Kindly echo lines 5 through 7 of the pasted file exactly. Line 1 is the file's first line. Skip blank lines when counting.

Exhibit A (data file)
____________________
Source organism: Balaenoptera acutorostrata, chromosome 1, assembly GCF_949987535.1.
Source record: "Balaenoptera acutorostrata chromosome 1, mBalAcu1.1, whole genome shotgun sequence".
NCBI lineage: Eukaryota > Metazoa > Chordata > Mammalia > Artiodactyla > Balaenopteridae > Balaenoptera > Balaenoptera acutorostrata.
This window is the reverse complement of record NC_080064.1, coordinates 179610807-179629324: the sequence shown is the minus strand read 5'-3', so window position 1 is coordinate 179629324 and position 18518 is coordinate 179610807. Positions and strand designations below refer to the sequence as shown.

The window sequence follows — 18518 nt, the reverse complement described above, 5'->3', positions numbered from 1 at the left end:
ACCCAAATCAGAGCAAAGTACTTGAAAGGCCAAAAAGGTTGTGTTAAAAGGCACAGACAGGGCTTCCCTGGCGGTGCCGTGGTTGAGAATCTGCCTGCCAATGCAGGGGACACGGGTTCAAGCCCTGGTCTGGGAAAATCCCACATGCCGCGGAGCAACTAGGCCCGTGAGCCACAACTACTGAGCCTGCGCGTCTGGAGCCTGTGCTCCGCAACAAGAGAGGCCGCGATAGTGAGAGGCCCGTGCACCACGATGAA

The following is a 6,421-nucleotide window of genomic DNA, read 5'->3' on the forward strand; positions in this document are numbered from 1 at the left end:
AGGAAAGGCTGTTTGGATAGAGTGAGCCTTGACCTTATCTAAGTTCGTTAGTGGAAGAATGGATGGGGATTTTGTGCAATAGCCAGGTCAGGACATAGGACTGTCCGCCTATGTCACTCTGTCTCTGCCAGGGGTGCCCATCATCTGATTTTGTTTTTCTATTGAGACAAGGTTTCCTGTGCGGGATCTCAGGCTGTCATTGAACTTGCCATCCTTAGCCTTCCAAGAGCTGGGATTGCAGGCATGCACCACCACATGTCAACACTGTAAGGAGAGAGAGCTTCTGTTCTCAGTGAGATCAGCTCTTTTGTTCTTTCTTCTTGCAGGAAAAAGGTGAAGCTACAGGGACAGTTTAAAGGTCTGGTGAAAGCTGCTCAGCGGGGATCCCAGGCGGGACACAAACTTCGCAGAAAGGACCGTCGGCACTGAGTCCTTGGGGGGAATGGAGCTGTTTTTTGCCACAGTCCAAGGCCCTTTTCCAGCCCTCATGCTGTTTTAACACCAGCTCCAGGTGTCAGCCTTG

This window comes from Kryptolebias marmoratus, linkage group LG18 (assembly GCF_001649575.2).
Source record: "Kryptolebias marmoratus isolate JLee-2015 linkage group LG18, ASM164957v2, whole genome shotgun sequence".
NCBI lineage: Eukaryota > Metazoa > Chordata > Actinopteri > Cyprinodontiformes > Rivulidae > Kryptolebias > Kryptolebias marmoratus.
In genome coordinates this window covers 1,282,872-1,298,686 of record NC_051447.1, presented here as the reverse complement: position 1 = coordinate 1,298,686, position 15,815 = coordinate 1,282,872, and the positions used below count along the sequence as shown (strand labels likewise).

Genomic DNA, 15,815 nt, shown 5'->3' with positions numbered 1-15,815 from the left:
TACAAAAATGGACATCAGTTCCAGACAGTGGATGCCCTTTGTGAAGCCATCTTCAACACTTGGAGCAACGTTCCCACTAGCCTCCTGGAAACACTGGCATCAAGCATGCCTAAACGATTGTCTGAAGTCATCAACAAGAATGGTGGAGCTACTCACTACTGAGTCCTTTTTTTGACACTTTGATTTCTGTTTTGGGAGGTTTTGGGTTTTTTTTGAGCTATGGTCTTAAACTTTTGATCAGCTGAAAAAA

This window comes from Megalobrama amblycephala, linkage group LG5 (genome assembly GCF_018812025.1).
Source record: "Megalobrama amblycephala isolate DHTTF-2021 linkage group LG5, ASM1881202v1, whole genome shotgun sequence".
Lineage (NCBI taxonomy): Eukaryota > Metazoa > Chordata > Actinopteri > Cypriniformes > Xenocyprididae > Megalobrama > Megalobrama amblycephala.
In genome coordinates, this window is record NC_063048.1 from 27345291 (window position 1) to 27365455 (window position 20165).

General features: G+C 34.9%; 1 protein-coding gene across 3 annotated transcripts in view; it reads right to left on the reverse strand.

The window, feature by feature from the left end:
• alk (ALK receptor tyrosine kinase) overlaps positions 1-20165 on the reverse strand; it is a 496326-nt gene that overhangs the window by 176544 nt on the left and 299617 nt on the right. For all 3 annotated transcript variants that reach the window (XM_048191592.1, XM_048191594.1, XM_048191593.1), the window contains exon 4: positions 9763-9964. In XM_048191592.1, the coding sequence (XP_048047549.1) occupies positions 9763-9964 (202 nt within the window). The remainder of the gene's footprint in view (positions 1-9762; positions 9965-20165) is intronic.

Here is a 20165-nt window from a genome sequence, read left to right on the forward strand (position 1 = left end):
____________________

The window sequence follows — 18518 nt, the reverse complement described above, 5'->3', positions numbered from 1 at the left end:
ACCCAAATCAGAGCAAAGTACTTGAAAGGCCAAAAAGGTTGTGTTAAAAGGCACAGACAGGGCTTCCCTGGCGGTGCCGTGGTTGAGAATCTGCCTGCCAATGCAGGGGACACGGGTTCAAGCCCTGGTCTGGGAAAATCCCACATGCCGCGGAGCAACTAGGCCCGTGAGCCACAACTACTGAGCCTGCGCGTCTGGAGCCTGTGCTCCGCAACAAGAGAGGCCGCGATAGTGAGAGGCCCGTGCACCACGATGAA

The following is a 6,421-nucleotide window of genomic DNA, read 5'->3' on the forward strand; positions in this document are numbered from 1 at the left end: